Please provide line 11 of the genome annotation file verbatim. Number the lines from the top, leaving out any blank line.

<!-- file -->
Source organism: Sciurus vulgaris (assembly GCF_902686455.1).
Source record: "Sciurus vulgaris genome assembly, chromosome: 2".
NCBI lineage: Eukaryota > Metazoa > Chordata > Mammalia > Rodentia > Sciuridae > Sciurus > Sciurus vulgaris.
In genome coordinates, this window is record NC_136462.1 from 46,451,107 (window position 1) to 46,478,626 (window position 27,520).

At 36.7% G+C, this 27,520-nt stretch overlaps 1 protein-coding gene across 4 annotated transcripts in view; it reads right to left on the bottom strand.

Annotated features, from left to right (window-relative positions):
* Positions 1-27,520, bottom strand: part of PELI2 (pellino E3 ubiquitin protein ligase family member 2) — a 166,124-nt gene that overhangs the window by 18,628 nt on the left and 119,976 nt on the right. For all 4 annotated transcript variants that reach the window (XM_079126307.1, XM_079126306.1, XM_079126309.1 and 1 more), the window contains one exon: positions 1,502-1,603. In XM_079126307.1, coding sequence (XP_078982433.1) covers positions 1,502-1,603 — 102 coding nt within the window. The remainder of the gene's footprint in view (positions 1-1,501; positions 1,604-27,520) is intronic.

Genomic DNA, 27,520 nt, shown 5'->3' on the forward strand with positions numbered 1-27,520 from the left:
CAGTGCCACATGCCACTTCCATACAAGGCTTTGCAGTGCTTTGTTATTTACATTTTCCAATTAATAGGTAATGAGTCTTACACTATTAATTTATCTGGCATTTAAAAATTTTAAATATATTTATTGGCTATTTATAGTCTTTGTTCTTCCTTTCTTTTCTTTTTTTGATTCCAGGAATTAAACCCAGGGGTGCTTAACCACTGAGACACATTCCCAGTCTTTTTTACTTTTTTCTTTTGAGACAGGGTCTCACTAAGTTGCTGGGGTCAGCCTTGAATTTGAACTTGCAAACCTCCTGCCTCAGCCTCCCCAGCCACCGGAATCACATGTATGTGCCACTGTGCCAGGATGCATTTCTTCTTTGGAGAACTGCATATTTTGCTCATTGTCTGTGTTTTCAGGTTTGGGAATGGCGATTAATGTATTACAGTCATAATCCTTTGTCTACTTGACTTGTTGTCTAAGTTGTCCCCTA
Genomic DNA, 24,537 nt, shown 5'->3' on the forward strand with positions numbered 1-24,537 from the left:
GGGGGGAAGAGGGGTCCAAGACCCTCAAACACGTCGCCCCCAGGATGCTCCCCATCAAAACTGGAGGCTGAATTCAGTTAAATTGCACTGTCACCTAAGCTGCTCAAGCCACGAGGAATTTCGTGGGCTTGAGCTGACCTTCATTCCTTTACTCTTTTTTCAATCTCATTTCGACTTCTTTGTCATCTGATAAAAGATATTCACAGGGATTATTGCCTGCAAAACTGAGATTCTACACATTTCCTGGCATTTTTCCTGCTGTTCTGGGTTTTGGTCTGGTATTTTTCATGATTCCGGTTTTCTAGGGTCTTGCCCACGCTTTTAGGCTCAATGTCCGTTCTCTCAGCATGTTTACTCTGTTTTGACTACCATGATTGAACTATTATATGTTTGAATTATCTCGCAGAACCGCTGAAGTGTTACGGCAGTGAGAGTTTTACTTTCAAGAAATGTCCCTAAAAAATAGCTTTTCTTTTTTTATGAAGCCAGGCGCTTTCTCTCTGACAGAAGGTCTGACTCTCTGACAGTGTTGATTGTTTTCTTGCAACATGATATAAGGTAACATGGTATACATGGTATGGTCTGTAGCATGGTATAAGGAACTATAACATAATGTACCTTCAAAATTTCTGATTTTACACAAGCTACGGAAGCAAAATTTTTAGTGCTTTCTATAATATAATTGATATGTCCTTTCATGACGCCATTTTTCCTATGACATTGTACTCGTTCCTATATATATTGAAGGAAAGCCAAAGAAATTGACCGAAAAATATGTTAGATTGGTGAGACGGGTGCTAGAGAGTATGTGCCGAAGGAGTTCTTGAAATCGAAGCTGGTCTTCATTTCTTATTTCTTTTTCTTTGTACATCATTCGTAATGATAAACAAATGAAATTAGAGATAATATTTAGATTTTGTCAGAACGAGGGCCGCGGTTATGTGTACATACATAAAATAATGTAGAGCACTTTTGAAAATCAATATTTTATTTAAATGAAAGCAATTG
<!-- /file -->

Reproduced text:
GGGGGGAAGAGGGGTCCAAGACCCTCAAACACGTCGCCCCCAGGATGCTCCCCATCAAAACTGGAGGCTGAATTCAGTTAAATTGCACTGTCACCTAAGCTGCTCAAGCCACGAGGAATTTCGTGGGCTTGAGCTGACCTTCATTCCTTTACTCTTTTTTCAATCTCATTTCGACTTCTTTGTCATCTGATAAAAGATATTCACAGGGATTATTGCCTGCAAAACTGAGATTCTACACATTTCCTGGCATTTTTCCTGCTGTTCTGGGTTTTGGTCTGGTATTTTTCATGATTCCGGTTTTCTAGGGTCTTGCCCACGCTTTTAGGCTCAATGTCCGTTCTCTCAGCATGTTTACTCTGTTTTGACTACCATGATTGAACTATTATATGTTTGAATTATCTCGCAGAACCGCTGAAGTGTTACGGCAGTGAGAGTTTTACTTTCAAGAAATGTCCCTAAAAAATAGCTTTTCTTTTTTTATGAAGCCAGGCGCTTTCTCTCTGACAGAAGGTCTGACTCTCTGACAGTGTTGATTGTTTTCTTGCAACATGATATAAGGTAACATGGTATACATGGTATGGTCTGTAGCATGGTATAAGGAACTATAACATAATGTACCTTCAAAATTTCTGATTTTACACAAGCTACGGAAGCAAAATTTTTAGTGCTTTCTATAATATAATTGATATGTCCTTTCATGACGCCATTTTTCCTATGACATTGTACTCGTTCCTATATATATTGAAGGAAAGCCAAAGAAATTGACCGAAAAATATGTTAGATTGGTGAGACGGGTGCTAGAGAGTATGTGCCGAAGGAGTTCTTGAAATCGAAGCTGGTCTTCATTTCTTATTTCTTTTTCTTTGTACATCATTCGTAATGATAAACAAATGAAATTAGAGATAATATTTAGATTTTGTCAGAACGAGGGCCGCGGTTATGTGTACATACATAAAATAATGTAGAGCACTTTTGAAAATCAATATTTTATTTAAATGAAAGCAATTG